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Contemporary Concepts in Publishing

ORCID and CRediT: Tools for Tracking Research Contributions

 

Nathan Boutin, Associate Editor

November 2020


One major challenge in the scientific space is correctly attributing individual research contributions across a wide breadth of scholarly literature. While publishers and archives put forth their best efforts to ensure that authorship is properly recognized, confusion often arises in many cases. Author identity can become unclear if names, particularly common surnames, are similar or institution affiliations are conflicting. Additionally, methods of tracking the specific roles of author contribution, such as manuscript preparation and project administration, are inexact at best.

Recently, however, organizations have developed new technologies to combat these problems. Enter ORCID and CRediT, two new avenues of data classification that aim to streamline research data attribution and citation.

What is ORCID?

The Open Research and Contribution ID (ORCID) organization was established to provide researchers a way to track their research contributions. Individuals can register for free to obtain a unique identifier known as an ORCID iD. An ORCID iD is added to the author’s name in journal articles to properly distinguish them. This allows researchers to link all of their research activities, including publications, data sets, affiliations with research institutions, and grants. Thus, ORCID iDs are universal digital identifiers, much like a tax ID or Social Security number, that follow the author across borders, publications, and time.

In addition to distinguishing your work from other researchers, ORCID iDs offer a host of other benefits:

• ORCID iDs can help track research outputs at university, department, and college levels.
• Global identifiers can open the door to grant opportunities and make applications for funding easier. Funders are embedding ORCID iDs in their grant submission systems, and governmental organizations, such as NIH, OSTI, and CERN, are supporting this effort.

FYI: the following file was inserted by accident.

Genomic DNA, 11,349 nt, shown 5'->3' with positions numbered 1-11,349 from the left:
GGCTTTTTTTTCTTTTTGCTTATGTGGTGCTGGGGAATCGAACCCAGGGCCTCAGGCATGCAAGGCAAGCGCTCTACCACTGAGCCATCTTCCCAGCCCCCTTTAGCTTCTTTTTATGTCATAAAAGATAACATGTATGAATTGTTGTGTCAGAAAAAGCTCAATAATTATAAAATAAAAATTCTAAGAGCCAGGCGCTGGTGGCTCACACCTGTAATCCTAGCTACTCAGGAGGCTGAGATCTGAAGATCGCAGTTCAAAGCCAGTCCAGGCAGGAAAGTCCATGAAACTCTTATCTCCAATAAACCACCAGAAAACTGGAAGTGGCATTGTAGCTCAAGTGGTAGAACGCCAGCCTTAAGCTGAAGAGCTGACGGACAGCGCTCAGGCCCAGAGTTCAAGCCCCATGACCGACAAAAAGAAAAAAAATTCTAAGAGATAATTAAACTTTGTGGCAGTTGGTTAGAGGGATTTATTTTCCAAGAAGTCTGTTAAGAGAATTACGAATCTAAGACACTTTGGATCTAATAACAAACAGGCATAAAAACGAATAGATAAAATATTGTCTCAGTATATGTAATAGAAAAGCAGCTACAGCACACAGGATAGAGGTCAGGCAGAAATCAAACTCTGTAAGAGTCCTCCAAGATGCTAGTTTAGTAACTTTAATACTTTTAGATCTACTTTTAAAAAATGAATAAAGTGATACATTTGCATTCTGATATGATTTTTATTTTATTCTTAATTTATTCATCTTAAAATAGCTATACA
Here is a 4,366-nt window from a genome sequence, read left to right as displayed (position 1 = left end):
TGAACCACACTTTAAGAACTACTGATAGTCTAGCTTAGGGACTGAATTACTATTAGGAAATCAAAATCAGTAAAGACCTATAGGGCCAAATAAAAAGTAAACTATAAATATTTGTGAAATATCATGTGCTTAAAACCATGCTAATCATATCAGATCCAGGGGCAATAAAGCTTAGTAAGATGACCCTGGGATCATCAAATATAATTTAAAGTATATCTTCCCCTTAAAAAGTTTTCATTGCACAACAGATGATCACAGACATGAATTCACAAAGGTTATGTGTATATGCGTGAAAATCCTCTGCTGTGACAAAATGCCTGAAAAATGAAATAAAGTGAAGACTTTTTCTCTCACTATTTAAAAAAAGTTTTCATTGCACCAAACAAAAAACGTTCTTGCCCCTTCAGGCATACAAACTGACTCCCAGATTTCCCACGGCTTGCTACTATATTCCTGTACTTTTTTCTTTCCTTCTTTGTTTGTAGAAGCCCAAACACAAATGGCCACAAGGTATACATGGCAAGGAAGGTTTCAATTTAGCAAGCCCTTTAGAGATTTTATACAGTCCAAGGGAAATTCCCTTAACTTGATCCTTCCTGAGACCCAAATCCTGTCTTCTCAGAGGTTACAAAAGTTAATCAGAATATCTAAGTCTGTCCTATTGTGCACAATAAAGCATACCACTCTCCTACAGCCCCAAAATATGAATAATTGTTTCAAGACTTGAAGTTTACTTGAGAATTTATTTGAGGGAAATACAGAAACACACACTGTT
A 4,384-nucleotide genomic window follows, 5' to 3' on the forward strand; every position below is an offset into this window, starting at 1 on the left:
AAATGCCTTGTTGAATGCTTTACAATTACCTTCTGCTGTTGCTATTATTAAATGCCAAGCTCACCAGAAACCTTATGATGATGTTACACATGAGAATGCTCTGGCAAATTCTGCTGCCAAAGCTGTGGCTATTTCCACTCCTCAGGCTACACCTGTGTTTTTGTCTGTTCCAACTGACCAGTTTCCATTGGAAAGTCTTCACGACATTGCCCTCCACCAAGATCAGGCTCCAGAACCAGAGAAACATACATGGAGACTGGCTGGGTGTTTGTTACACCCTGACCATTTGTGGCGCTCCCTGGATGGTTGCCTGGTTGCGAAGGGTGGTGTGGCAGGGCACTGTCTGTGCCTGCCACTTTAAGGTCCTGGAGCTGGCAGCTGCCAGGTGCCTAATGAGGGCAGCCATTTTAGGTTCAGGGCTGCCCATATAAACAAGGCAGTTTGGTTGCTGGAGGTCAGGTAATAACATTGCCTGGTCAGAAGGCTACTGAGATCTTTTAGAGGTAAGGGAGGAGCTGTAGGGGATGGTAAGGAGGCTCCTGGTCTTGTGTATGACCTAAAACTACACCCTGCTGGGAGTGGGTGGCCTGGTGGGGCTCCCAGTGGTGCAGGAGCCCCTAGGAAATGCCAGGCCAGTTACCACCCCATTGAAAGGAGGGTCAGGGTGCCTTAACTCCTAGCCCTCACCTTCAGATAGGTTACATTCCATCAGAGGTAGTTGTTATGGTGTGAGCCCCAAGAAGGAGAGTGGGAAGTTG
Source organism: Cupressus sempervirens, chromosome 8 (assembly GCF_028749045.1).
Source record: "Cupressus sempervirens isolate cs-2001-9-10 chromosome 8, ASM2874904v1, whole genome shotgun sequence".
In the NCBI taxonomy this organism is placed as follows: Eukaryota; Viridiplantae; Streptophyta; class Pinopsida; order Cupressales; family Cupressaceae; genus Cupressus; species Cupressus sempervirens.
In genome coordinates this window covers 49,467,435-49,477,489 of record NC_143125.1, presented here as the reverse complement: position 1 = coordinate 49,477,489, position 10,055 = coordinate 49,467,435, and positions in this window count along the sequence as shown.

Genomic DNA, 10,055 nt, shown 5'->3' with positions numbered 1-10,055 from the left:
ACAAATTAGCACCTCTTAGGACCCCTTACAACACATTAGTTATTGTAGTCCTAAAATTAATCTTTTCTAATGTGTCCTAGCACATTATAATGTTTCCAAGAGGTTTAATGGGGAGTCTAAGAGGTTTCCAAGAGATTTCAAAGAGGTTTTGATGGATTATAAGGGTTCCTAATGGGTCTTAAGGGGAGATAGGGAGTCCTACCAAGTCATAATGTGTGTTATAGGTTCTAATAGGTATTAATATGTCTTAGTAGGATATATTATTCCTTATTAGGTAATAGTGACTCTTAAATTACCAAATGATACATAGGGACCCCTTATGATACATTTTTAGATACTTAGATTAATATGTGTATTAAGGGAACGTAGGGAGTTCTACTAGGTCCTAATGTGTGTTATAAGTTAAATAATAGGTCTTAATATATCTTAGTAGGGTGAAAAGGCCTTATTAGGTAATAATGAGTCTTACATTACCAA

• Using an ORCID iD allows researchers to keep a virtual, up-to-date curriculum vitae, reducing the need for a traditional resume. This means that all of your relevant field-specific information is in one place.

ORCID is the first widely adopted effort to address the issue of researcher IDs and disambiguation. ORCID supporters include all the major science and technology publishers, including Elsevier, Wiley, Nature, and Thomson Reuters. Most publishers, including those mentioned above, are now requiring ORCID iDs for all researchers associated with their publications. Other institutions that have integrated ORCID iDs include Hindawi, the Institute of Electrical and Electronic Engineers (IEEE), Public Library of Science (PLOS), and Science. With these current supporters, there is a growing demand for researchers to use ORCID iDs. Since 2012, nearly 10,000,000 ORCID iDs have been registered, which is a good start to becoming the standard for authorship identification across academia. However, ORCID is still trying to reach a broader audience.

What is CRediT?

Contributor Roles Taxonomy (CRediT) is an advanced classification system that separates author research contributions into 14 categories. These “roles” detail the author’s precise contributions to the research and include wide criteria ranging from writing the manuscript draft to data curation. CRediT is essentially a set of descriptive metadata that specifies these important actions. Thus, in comparison to ORCID, this taxonomy records not only who the authors are, but specifically how they contributed to the research.

While most scientific papers include a disclosure listing author contributions upon submission, CRediT’s implementation furthers the rigorous approach to measuring research impact and investment, and as such allows for transparency across the academic publishing sphere.

Developed in 2014, CRediT has been adopted by big-name publishers such as the American Association of Petroleum Geologists, BMJ, British Psychological Society, Cell Press, “CPC” Business Perspectives, and Dartmouth Journal Services.

CRediT is beneficial because it…

• Reduces the potential for author disputes or misrepresentation
• Furthers meta-research initiatives
• Supports the recognition of individual contributions
• Cuts down on administrative burden

Moreover, CRediT can be easily implemented by simply assigning roles to your coauthors and adopting the taxonomic structure as presented by the developers.

The more ORCID and CRediT proliferate within the scientific community, the greater their effectiveness and practicality become. For more information on these initiatives, visit the ORCID and CRediT organization websites.


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